First, petrification, or fossilization can not be expressed linearly. There are simply way too many variables, such as how fast sediment was accumulated, how much, and the conditions before and after. As a perfect example, in the June 1996 issue of Earth magazine, paleontologists found a non-fossilized section of a T-Rex bone. Impressive, no? Again, your interpretation depends on your axioms. If you state that a certain fossil is x million years old, then a fossil found below it must be x + y million years old. (not considering plate inversion or anything like that). If you (again, assume) that it takes a million years to generate 100 feet of sediment, and fossil y was found 100 feet above fossil x, then it would be a perfectly valid statement to say that fossil x was x + 1 million years old, as long as your axiom was right. If instead, it took only three days to generate 100 feet of sediment (which has been done in flood plains a lot quicker than that), then all of your conclusions have been shot to heck.
If you believe in a massive flood, something that could cover the face of the earth, then tectonic plate rearragement is very plausible (in fact, expected). Being alive around the time of the flood and immediately after during the settling of the geology must have been terrifying indeed. As for tropical plants found in the arctic (like those in the stomaches of frozen woolly mammoths found in siberia), the immense impact a global flood would have on the ecosystem would have could explain these changes.
Most creationists believe that a very dense water vapor canopy once existed in the atmosphere, which would go very far to explain the increased atmospheric pressures evident in fossils (like 6-foot dragonflies), as well as explaining how the world would have one been very green-house like.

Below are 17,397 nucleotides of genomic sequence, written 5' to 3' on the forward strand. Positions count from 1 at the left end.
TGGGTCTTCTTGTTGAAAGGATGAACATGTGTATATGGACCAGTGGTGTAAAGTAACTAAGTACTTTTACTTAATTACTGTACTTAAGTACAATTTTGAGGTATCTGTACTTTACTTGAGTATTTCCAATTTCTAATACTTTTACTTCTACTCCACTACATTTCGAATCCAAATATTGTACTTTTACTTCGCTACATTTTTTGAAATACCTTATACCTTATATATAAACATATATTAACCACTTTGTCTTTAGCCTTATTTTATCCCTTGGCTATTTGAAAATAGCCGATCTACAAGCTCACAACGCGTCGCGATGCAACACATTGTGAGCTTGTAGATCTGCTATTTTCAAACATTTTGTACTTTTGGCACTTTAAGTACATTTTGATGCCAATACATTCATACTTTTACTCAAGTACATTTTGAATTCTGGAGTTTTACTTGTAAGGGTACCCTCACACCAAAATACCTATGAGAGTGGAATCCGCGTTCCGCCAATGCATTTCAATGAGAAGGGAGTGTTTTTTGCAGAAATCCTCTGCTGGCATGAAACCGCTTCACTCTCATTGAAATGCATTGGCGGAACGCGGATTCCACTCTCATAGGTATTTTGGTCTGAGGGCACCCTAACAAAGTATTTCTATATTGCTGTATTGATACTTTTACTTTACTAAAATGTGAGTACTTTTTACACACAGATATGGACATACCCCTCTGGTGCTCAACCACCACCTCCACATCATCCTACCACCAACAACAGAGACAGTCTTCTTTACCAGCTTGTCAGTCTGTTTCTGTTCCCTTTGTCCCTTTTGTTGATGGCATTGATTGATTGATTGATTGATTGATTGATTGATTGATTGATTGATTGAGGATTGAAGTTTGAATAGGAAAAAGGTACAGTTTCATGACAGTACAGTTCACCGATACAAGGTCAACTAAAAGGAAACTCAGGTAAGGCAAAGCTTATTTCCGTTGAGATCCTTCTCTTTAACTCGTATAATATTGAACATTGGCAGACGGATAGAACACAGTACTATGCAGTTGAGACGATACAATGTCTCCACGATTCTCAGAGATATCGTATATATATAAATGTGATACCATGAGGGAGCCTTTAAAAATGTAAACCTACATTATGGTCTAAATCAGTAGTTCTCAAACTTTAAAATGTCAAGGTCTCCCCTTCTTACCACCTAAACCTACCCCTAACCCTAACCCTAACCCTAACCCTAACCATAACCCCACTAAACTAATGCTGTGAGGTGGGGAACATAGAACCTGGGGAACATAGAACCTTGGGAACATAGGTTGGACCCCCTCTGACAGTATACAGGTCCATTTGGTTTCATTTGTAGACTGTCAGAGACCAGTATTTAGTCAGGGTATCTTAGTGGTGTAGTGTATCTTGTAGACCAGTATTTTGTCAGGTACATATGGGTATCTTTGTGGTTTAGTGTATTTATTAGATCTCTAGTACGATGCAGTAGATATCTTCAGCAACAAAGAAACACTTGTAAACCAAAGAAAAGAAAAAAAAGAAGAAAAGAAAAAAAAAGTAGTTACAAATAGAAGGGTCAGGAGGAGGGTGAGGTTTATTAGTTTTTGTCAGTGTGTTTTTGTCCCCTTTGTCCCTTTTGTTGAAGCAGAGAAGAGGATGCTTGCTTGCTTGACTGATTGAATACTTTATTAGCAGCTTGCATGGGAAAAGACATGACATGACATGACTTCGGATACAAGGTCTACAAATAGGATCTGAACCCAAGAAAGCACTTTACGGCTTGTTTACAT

Quote:
The Chauvet caves. I pointed out the depth of virgin mineral deposits, the bones of extinct species and pollen in the cave. I could have added the glacially-sealed cave entrance, marine artifacts discovered inside, heaven knows what else. You decided to settle on the carbon dating, as if that would make all of the other evidence for the painting's immense age redundant. I should have remembered: never, ever mention carbon dating when you're debating with someone who believes that the planet is 10,000 years old (I can't believe I'm writing this.)

Read my statements above as to how a cave containing pollen and bones could contain marine artifacts that have been sealed off in a cave by a glacier forming after the flood. i.e. Things living in the cave....a flood comes by and deposits marine artifacts...a glacier comes through after the flood and seals it off.

Quote:
So, it seems that there's some striations on Mt St Helens that apparently formed very quickly, making all of glacial science redundant and proving that (I don't know) glaciation never happened and that the world is very young.

Except it turns out that your example is nonsense.

Hardly. The evidence you posted goes to support the statement that fine striations in massive amounts of deposited material can form very quickly.
Also, I never said glaciers couldn't have existed. Seems to me a massive flood and the subsequent ecological disturbances are an excellent vehicle.

Quote:
Orginally posted by hardeeharhar
Why does there need to be an intelligence to any of this? Do we not understand yet that you can toss a coin and some fraction of the time it will land on its edge?